Pointing to the TIP for Infrastructure Changes

Stephanie WeberThe Transportation Improvement Program (TIP) is a region’s approved list of specific transportation projects mandated by federal law. It serves as a multi-year financial schedule for obligating federal funds to state and local transportation projects. The TIP contains funding information for all modes of transportation including bicycle and pedestrian projects. State, regional and local transportation agencies typically update the TIP each year to reflect priority projects in their long-range transportation plans.

The TIP represents an agency's intent to construct or implement a specific project and the anticipated flow of federal funds and matching state or local contributions. Transportation projects are not eligible for federal or state funding unless it has been listed in the TIP.

I can hear you thinking, “This is a pretty dry subject. What’s the point?”

Well, through our work with the regional network project, we have highlighted the important role of Regional Transportation Plans (RTPs), but we are also realizing that TIP is another very important tool in furthering bicycle and pedestrian projects.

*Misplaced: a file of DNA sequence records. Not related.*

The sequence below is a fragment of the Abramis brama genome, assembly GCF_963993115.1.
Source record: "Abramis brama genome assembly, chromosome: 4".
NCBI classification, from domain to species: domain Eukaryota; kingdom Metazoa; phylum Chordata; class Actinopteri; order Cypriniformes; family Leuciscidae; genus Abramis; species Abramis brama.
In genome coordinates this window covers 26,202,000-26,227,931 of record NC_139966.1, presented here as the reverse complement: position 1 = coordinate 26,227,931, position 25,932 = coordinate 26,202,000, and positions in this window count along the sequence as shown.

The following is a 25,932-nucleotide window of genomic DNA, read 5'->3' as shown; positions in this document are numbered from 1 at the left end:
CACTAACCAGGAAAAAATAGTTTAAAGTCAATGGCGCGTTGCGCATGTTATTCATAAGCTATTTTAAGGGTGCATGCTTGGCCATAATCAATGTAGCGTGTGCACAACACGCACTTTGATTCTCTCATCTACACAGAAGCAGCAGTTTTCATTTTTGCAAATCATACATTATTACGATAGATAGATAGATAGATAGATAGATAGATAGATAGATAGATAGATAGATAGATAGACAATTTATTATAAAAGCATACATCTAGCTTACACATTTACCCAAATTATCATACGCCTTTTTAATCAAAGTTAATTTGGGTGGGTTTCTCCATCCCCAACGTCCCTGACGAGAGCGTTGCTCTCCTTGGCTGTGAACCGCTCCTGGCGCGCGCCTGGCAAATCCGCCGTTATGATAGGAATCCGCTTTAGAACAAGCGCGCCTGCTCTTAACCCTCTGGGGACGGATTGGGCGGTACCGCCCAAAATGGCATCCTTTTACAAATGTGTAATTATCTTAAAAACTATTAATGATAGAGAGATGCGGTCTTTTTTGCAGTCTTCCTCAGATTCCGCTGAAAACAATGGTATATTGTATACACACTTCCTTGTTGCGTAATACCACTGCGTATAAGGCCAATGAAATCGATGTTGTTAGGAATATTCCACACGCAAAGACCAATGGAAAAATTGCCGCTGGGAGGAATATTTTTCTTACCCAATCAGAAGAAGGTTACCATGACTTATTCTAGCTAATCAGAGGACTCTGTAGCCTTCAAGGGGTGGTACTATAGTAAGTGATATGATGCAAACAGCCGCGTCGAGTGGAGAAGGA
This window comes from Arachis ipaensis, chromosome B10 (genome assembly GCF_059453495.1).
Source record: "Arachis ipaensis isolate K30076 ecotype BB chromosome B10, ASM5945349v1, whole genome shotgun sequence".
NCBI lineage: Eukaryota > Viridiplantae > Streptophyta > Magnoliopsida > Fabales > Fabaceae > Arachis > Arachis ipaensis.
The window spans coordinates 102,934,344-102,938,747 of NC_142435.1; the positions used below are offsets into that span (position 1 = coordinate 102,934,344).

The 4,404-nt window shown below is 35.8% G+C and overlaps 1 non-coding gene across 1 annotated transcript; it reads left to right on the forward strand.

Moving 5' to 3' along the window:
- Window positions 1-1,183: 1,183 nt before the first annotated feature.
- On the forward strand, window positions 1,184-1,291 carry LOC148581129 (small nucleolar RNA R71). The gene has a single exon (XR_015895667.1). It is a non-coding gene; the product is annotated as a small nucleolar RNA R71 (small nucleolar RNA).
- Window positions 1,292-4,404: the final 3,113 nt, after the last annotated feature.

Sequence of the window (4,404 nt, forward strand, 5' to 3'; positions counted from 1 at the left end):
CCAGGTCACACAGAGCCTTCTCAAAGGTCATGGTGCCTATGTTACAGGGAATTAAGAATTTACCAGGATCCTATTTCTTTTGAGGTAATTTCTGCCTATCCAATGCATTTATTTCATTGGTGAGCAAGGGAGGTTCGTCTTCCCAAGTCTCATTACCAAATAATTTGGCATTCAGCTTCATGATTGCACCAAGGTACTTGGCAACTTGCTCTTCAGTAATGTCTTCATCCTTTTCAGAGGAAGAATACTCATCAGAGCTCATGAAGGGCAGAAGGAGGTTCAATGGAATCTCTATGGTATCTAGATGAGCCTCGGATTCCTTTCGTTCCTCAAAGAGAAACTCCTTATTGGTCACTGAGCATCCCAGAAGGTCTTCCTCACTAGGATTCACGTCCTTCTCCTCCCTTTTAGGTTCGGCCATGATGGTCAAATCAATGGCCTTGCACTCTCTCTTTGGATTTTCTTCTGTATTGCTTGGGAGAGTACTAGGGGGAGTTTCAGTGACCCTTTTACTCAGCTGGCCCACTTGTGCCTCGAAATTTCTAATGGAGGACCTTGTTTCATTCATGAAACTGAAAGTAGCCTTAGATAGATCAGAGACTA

The development of the TIP requires consensus among state and regional officials, and one means for reaching consensus is scoring projects submitted to the TIP. A region’s project evaluation criteria shape the types of projects that get added to the TIP. We are finding that influencing the elements on the evaluation criteria impacts the types of projects added to the TIP. Despite fiscal constraints, this approach gives life to bicycle and pedestrian projects.

For example, the Nashville Metropolitan Planning Organization (MPO) modified the way their “Project Evaluation Criteria” to prioritize projects that included an active transportation element. As a result, they have realized a significant increase in transportation projects submitted to the TIP that include bicycle and pedestrian elements.

There are other examples across the country, and these particular examples are specific to the regions that are part of the regional network project:

The increasing prioritization regional governments are giving to bicycle and pedestrian projects bodes well for continued infrastructure improvements even in this time of tight budgets.